“Hindi medium?” said my city friend, aghast. Eyes wide open. Mouth also. The food was going to fall out, so I quickly said “It’s not that hard. Let me explain.”
She swallowed the food, but not my reasoning. I could see that my logic completely missed the mark. Let me try again here.
The essence of what I told her was that my wife and I were not necessarily looking for a highly competitive school with lots of tests / tuitions / cutting edge technology. Quite the opposite – we were looking for a simple school. One where kids stayed innocent a little longer. A school where our kids would be happy and enjoy the learning process. Both my wife and I remember school as a stressful, unhappy place. But we believe that joy and learning are not contradictory, and should not be.
The last one year has largely borne out our beliefs.
Our two kids moved from a large, urban school to a small rural one*. Both schools follow a similar belief system and methodology – but differed in many other things, including the medium of instruction. Our kids left all their old friends behind, and how quickly they adapted depended a lot on how quickly they made friends.
Our daughter R was not yet seven when we moved. She loved the open green spaces and all the natural beauty of the mountains and she was perfectly at home within the first few days. A was eight, and took longer to adjust and get accustomed to the new set-up.
But they have both adjusted and evolved in their own way.
R has embraced everything around her. Whether it be butterflies, or what the cow eats, and when it gives milk, to how long a pony lives or what a horseshoe does – she is seeking out knowledge of nature and our surroundings with an amazing curiosity. Her Hindi has improved a lot, and she now speaks two versions of Hindi – one in the house, and the other with her Kumaoni classmates and friends. The difference is drastic. And of course, she is picking up some Kumaoni as well.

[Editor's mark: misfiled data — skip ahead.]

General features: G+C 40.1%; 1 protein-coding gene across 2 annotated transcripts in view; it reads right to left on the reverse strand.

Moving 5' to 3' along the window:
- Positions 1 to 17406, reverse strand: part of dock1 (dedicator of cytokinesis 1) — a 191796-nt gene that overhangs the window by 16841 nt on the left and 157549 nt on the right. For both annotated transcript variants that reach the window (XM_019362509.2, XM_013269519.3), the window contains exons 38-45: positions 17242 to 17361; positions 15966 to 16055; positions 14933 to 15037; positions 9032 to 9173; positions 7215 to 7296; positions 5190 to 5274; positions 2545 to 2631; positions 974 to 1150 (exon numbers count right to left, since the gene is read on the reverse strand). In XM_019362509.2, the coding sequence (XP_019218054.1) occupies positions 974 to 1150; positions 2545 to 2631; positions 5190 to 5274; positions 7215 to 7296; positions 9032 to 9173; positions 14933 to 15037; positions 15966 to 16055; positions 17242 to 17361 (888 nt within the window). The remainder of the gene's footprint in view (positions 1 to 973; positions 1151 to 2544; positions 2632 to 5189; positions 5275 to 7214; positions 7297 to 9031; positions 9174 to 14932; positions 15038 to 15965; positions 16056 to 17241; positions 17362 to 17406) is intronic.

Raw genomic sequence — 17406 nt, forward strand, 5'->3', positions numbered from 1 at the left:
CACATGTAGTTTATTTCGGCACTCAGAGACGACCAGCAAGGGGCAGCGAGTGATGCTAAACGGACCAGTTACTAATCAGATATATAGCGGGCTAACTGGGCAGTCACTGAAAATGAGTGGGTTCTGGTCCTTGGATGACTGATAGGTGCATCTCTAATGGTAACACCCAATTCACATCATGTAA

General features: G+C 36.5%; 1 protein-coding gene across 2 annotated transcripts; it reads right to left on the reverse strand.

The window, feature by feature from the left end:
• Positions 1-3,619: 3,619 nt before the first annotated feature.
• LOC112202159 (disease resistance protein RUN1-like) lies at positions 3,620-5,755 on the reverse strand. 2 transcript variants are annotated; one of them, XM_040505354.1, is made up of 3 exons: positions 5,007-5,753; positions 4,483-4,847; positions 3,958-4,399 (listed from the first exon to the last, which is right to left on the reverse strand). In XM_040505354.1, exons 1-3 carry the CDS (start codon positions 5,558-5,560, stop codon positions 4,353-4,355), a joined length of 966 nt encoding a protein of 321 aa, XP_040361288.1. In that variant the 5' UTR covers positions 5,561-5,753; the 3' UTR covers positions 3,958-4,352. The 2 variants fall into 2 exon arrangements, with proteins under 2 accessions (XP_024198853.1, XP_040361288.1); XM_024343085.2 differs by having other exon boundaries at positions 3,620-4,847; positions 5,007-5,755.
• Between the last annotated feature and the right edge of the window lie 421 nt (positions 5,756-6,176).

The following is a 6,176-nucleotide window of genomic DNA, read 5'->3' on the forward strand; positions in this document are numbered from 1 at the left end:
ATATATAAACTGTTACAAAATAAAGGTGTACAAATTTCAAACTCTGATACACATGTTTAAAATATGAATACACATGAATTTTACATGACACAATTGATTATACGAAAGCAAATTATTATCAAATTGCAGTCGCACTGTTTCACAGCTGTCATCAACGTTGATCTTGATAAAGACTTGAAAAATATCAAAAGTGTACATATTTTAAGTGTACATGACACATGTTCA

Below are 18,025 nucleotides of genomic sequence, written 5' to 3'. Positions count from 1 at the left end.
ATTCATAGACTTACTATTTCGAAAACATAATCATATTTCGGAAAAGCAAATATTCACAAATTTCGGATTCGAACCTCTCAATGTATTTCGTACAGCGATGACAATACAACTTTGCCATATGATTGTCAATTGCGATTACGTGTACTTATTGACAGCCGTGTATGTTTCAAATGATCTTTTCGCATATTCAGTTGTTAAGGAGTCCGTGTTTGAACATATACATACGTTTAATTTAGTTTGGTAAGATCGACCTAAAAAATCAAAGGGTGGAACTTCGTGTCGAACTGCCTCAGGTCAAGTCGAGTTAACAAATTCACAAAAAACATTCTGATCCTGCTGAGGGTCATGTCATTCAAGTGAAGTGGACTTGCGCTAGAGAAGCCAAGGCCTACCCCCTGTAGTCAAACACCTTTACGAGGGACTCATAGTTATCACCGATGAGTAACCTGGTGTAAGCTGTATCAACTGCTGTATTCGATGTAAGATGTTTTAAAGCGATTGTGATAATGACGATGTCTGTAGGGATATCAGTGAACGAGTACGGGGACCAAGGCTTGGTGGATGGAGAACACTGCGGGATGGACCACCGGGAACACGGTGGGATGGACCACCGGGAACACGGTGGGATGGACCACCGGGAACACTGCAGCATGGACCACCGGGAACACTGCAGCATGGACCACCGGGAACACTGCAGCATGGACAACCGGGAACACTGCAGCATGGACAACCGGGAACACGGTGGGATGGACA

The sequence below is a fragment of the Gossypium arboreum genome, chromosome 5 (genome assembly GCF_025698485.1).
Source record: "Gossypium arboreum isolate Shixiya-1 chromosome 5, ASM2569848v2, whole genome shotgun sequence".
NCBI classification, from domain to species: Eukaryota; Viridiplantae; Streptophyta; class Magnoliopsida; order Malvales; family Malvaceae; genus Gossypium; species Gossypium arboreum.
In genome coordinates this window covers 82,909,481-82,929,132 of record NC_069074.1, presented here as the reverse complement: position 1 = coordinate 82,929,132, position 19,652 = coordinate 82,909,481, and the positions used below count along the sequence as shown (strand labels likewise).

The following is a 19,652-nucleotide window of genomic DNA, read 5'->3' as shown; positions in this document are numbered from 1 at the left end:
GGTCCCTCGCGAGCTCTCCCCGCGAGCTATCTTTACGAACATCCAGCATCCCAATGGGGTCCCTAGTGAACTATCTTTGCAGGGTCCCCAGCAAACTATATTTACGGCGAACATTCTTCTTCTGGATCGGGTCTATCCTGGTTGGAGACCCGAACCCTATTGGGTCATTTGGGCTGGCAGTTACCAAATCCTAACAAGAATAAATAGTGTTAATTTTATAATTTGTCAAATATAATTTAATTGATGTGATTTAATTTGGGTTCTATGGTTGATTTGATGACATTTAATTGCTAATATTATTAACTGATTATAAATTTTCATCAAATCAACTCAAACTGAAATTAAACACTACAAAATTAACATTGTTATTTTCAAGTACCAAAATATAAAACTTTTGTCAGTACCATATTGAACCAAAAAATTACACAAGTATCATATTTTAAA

A is more reserved, and took longer to make friends. But he has been able to get deeper into things that interest him. The stuff he now chooses to do are driven by an inherent personal interest, rather than the influence of friends or peer pressure. He has developed a deep interest in paper folding which he feeds by teaching himself stuff from the internet. He has also developed an interest in Chess, and plays that with the computer and also some of his classmates.
They are learning about life from the cow next door having a calf. From our pet dog delivering a litter of six pups, taking care of them, and the pain of giving them away. They learn from finding the skull and bones of small carnivorous rodents in the forest, taking them to school and researching them. And learn about life simply from the extreme seasons, and understand what grows and when. They don’t just study the relationship between the seasons, and when fruits ripen – they live it.
One of the most satisfying things for me personally is the interest they have developed in Hiking. We have done two hikes, the last one being a six day hike to Pindari glacier. R rode a mule while A walked 60 kilometres up and down forest trails with small backpacks over 6 days. What surprised me most was that on the last day of the hike A was already planning the next one!
But above all this, the biggest factor is the time I am able to spend with them – be it reading together with them, going on picnics, playing games, plucking fruit or doing small woodworking projects. Being a father in person beats being a father in absentia hands down. And I’ve been both. Since we have left the city I have much more time for them, and they both notice and appreciate the change.
We all love the time we now get to spend together. And that’s hard for even the best school to compete with.
*This blogger relocated to the Kumaon Himalayas from Gurgaon, and the fun stuff he does besides trekking, writing this blog, riding the Himalayas, running marathons and contemplating the universe now also includes hosting the Himalayan Writing Retreat https://uncityblog.wordpress.com/retreat/ .